With malice toward none, with charity for all, with firmness in the right as God gives us to see the right, let us strive on to finish the work we are in, to bind up the nation’s wounds, to care for him who shall have borne the battle and for his widow and his orphan, to do all which may achieve and cherish a just and lasting peace among ourselves and with all nations."
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  #90  
Old 02-12-2020, 05:53 PM
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Sherman is a war criminal no better than Pol Pot ........... killed 1000's of civilians black & white / free or slave - Hope the POS is slizzing like bacon in the Lake of Fire
Check out the Devil's Punch Bowl near Natchez Mississippi...... CSA not responsible for Yankee - run death camp
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  #91  
Old 02-12-2020, 06:00 PM
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Again, I bring up Fitzgerald, Ga., an example
of the maturity and sensibility of the people
who actually fought in the Civil War.

And again, I mention Col. Spencer and his
cavalry unit which was the personal body
guard to Sherman and do you know who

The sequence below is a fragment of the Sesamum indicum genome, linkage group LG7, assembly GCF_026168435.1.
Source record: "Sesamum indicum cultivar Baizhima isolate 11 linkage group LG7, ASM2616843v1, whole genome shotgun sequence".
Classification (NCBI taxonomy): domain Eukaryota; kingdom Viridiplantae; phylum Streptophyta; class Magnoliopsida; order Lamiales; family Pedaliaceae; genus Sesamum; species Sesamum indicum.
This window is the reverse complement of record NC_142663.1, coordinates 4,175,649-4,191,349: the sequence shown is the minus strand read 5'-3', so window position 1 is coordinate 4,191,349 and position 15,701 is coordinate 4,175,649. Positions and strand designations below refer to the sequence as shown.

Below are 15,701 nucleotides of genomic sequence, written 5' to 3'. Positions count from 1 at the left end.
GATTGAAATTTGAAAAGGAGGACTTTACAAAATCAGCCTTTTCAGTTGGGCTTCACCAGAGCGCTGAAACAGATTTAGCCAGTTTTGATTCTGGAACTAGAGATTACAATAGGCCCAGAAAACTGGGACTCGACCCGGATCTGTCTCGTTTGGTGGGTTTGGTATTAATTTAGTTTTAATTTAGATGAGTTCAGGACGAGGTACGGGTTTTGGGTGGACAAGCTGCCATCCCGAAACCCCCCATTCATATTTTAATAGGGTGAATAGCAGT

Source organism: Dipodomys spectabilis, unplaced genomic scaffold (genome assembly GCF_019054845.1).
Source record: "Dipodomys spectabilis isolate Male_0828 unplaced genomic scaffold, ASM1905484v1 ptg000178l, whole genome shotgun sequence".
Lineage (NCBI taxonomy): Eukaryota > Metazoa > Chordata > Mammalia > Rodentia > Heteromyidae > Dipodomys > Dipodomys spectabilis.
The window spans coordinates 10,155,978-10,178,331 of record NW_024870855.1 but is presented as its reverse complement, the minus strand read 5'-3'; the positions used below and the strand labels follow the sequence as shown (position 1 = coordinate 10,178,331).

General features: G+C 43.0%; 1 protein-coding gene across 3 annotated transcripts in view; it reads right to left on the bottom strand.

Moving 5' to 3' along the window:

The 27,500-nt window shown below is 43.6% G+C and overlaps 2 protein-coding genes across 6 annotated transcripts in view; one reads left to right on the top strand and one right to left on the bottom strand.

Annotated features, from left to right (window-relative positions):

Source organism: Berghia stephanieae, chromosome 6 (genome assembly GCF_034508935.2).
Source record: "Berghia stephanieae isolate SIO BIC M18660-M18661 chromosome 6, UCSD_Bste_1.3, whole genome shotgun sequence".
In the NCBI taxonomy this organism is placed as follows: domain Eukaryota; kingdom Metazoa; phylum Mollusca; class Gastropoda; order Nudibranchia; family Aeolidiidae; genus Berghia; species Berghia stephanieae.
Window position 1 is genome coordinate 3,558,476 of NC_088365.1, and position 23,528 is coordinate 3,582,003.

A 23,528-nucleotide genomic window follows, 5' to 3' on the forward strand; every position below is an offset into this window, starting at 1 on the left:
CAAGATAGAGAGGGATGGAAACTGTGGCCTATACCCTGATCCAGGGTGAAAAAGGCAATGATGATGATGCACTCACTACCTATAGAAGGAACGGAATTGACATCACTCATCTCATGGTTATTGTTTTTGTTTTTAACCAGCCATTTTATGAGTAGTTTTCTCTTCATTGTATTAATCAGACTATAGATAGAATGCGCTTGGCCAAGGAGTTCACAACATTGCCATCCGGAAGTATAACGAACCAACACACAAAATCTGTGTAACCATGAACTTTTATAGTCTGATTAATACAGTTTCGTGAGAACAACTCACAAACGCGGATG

comprised that regiment?
  #92  
Old 02-12-2020, 06:08 PM
JMJ1015 JMJ1015 is offline
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Whether the war was fought over slavery or not it has settled us with a monstrous federal government with all the bureaucratic tyranny that goes with it. Government pushes its way into every aspect of our lives whether we want it there or not. Maybe that is an unforeseen consequence of the outcome of the war but it is a consequence nonetheless.
Many posters have stated where they are from. I was born & raised in Georgia though my paternal grandfather hoboed in here from Oklahoma when he was a young man & my mother was from Texas. My maternal grandmother was descended from the first mayor of Augusta, Georgia & a relative of hers was a Confederate officer that was shot off his horse during the Battle of Atlanta. Of course we didn't know that until my aunt started researching the family genealogy. To be honest my views were formed more from observation, reading & critical thinking than anything my family said. Also ones opinion might be effected by seeing historical markers on every corner around where they grew up.